Compliance with the FLSA child labor rules is critically important for any restaurant or other employer that employs a minor, particularly since the penalties for violation of these requirements were substantially increased in 2010, as Streets Seafood Restaurant learned earlier this year.

According to a WHD News Release, Street’s Seafood Restaurant paid $14,288 in minimum wage and overtime back wages and an equal amount in liquidated damages totaling $28,577 to eight employees, and also was assessed a civil money penalty of $14,125 for FLSA child labor violations committed in the course of its employment of four minors ages 15 to 17. Specifically, investigators found Street’s Seafood Restaurant:

WHD’s announcement of the settlement resolving these child labor laws quotes Kenneth Stripling, director of the division’s Birmingham District Office as stating:

Employing young people provides valuable experience, but that experience must never come at the expense of their safety …Additionally, employers have an obligation to pay employees what they have legally earned. All workers deserve a fair day’s pay for a fair day’s work. Unfortunately, Street’s Seafood violated not only child labor laws, but has also shorted workers’ pay. The resolution of this case sends a strong message that we will not tolerate either of those behaviors.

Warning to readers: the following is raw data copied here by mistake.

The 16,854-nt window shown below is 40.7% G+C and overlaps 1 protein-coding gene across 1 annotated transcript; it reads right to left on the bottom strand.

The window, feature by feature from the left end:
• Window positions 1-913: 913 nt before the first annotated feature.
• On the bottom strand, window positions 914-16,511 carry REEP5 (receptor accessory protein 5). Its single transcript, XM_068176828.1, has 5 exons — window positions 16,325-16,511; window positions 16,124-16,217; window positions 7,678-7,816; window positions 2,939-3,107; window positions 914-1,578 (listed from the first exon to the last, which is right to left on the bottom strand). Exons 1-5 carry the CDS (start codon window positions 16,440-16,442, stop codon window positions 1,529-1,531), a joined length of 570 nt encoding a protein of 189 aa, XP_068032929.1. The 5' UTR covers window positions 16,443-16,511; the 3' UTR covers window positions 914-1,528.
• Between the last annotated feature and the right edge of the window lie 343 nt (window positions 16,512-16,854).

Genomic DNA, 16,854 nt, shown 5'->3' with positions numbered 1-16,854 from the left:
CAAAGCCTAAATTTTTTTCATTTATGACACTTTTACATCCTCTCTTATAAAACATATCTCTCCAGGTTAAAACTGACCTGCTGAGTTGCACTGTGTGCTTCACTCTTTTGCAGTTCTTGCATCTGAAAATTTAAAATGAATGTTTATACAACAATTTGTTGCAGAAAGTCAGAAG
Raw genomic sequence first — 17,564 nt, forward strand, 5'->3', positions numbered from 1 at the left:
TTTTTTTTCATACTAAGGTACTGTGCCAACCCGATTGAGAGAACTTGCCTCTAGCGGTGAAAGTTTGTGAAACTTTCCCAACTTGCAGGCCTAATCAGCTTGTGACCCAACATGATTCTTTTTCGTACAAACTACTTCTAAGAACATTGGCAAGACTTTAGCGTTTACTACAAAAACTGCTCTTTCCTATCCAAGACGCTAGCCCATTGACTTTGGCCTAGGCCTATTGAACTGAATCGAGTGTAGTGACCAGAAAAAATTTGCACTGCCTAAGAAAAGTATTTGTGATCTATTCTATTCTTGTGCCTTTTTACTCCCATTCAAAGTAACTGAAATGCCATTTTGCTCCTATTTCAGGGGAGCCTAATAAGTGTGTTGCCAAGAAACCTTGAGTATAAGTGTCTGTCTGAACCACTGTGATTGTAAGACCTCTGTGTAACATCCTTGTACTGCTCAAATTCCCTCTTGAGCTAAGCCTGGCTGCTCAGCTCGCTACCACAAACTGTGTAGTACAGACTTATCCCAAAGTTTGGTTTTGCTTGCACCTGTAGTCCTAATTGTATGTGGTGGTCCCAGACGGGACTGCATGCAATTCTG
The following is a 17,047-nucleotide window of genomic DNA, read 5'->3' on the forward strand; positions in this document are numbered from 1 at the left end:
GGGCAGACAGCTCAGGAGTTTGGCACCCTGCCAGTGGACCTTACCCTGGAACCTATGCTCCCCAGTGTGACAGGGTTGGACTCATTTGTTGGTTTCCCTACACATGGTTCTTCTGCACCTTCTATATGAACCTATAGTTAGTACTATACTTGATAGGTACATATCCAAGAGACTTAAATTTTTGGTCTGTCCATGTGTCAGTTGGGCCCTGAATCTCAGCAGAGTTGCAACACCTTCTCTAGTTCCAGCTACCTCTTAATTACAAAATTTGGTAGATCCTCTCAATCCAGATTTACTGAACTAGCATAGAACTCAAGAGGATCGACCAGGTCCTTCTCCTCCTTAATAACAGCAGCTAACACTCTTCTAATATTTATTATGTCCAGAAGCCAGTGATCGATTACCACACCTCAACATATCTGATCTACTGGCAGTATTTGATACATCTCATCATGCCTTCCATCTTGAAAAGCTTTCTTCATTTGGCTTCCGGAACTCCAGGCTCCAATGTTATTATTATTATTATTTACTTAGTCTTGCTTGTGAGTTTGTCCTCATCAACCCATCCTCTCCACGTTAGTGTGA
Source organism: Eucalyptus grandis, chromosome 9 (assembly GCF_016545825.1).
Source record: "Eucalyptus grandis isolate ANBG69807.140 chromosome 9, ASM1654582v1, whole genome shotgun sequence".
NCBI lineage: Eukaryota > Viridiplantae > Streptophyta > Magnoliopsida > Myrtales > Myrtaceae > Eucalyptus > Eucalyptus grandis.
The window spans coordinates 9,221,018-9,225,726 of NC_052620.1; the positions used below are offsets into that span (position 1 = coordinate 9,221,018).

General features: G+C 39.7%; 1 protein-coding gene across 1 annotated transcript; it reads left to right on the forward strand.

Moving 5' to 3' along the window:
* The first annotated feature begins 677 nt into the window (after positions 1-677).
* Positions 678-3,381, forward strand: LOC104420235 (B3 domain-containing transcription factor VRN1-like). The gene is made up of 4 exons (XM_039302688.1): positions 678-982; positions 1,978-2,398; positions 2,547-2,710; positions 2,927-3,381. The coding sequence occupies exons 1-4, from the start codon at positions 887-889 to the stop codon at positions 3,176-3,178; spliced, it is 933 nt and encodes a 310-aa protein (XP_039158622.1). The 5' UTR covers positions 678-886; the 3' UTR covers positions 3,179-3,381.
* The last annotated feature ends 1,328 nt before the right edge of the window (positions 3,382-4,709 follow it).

Restaurants Must Act To Minimize Risks

Beyond WHD’s direct enforcement actions, WHD also is seeking to encourage private enforcement of WH Law violations by conducting an aggressive outreach to employees, their union and private plaintiff representatives, states and others. Successful plaintiffs in private actions typically recover actual back pay, double damage penalties plus attorneys’ fees and costs. The availability of these often lucrative private damages makes FLSA and other WH Law claims highly popular to disgruntled or terminated workers and their lawyers.  When contemplating options to settle claims WH Law claims made by a worker, employers need to keep in mind that WHD takes the position that settlements with workers do not bar the WHD from taking action unless the WHD joins in the settlement and in fact, past settlements may provide evidence of knowingness or willfulness by the employer in the event of a WHD prosecution.  The substantial private recoveries coupled with these and other WHD enforcement and other compliance actions mean bad news for restaurant employers that fail to manage their FLSA and other WH Law compliance.  Restaurant employers should act within the scope of attorney-client privilege to review and verify their compliance and consult with legal counsel about other options to minimize their risk and streamline and strengthen their ability to respond to and defend against audits, investigations and litigation.